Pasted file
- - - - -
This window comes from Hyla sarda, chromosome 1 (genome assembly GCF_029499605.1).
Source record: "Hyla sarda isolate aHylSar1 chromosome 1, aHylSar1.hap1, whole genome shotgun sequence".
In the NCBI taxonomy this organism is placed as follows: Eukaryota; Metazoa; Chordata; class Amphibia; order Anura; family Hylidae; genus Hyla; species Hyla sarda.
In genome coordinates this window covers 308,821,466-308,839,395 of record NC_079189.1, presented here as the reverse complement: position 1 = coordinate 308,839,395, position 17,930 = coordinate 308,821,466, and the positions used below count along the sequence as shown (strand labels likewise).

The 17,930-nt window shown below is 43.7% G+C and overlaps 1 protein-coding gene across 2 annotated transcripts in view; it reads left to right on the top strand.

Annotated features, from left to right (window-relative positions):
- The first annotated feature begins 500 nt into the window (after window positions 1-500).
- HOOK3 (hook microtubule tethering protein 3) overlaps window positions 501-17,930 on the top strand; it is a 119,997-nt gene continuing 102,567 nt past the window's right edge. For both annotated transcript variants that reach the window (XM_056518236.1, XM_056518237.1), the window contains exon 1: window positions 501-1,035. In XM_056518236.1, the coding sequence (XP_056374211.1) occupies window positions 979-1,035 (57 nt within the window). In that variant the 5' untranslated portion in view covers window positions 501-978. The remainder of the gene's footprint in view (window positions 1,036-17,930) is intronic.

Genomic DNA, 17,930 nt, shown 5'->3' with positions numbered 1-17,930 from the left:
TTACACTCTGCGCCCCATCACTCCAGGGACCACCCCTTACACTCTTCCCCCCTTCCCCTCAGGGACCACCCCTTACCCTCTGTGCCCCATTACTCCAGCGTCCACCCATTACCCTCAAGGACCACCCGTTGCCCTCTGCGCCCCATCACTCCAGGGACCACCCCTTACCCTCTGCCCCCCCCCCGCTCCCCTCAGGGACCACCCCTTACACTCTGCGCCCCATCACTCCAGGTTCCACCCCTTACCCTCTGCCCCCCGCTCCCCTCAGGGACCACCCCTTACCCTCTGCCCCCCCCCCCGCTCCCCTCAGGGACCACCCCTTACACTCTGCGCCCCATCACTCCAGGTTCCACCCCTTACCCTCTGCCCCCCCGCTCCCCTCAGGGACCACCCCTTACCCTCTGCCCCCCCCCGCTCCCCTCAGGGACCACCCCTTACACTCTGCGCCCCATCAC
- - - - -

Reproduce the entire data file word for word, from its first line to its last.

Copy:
This window comes from Hyla sarda, chromosome 1 (genome assembly GCF_029499605.1).
Source record: "Hyla sarda isolate aHylSar1 chromosome 1, aHylSar1.hap1, whole genome shotgun sequence".
In the NCBI taxonomy this organism is placed as follows: Eukaryota; Metazoa; Chordata; class Amphibia; order Anura; family Hylidae; genus Hyla; species Hyla sarda.
In genome coordinates this window covers 308,821,466-308,839,395 of record NC_079189.1, presented here as the reverse complement: position 1 = coordinate 308,839,395, position 17,930 = coordinate 308,821,466, and the positions used below count along the sequence as shown (strand labels likewise).

The 17,930-nt window shown below is 43.7% G+C and overlaps 1 protein-coding gene across 2 annotated transcripts in view; it reads left to right on the top strand.

Annotated features, from left to right (window-relative positions):
- The first annotated feature begins 500 nt into the window (after window positions 1-500).
- HOOK3 (hook microtubule tethering protein 3) overlaps window positions 501-17,930 on the top strand; it is a 119,997-nt gene continuing 102,567 nt past the window's right edge. For both annotated transcript variants that reach the window (XM_056518236.1, XM_056518237.1), the window contains exon 1: window positions 501-1,035. In XM_056518236.1, the coding sequence (XP_056374211.1) occupies window positions 979-1,035 (57 nt within the window). In that variant the 5' untranslated portion in view covers window positions 501-978. The remainder of the gene's footprint in view (window positions 1,036-17,930) is intronic.

Genomic DNA, 17,930 nt, shown 5'->3' with positions numbered 1-17,930 from the left:
TTACACTCTGCGCCCCATCACTCCAGGGACCACCCCTTACACTCTTCCCCCCTTCCCCTCAGGGACCACCCCTTACCCTCTGTGCCCCATTACTCCAGCGTCCACCCATTACCCTCAAGGACCACCCGTTGCCCTCTGCGCCCCATCACTCCAGGGACCACCCCTTACCCTCTGCCCCCCCCCCGCTCCCCTCAGGGACCACCCCTTACACTCTGCGCCCCATCACTCCAGGTTCCACCCCTTACCCTCTGCCCCCCGCTCCCCTCAGGGACCACCCCTTACCCTCTGCCCCCCCCCCCGCTCCCCTCAGGGACCACCCCTTACACTCTGCGCCCCATCACTCCAGGTTCCACCCCTTACCCTCTGCCCCCCCGCTCCCCTCAGGGACCACCCCTTACCCTCTGCCCCCCCCCGCTCCCCTCAGGGACCACCCCTTACACTCTGCGCCCCATCAC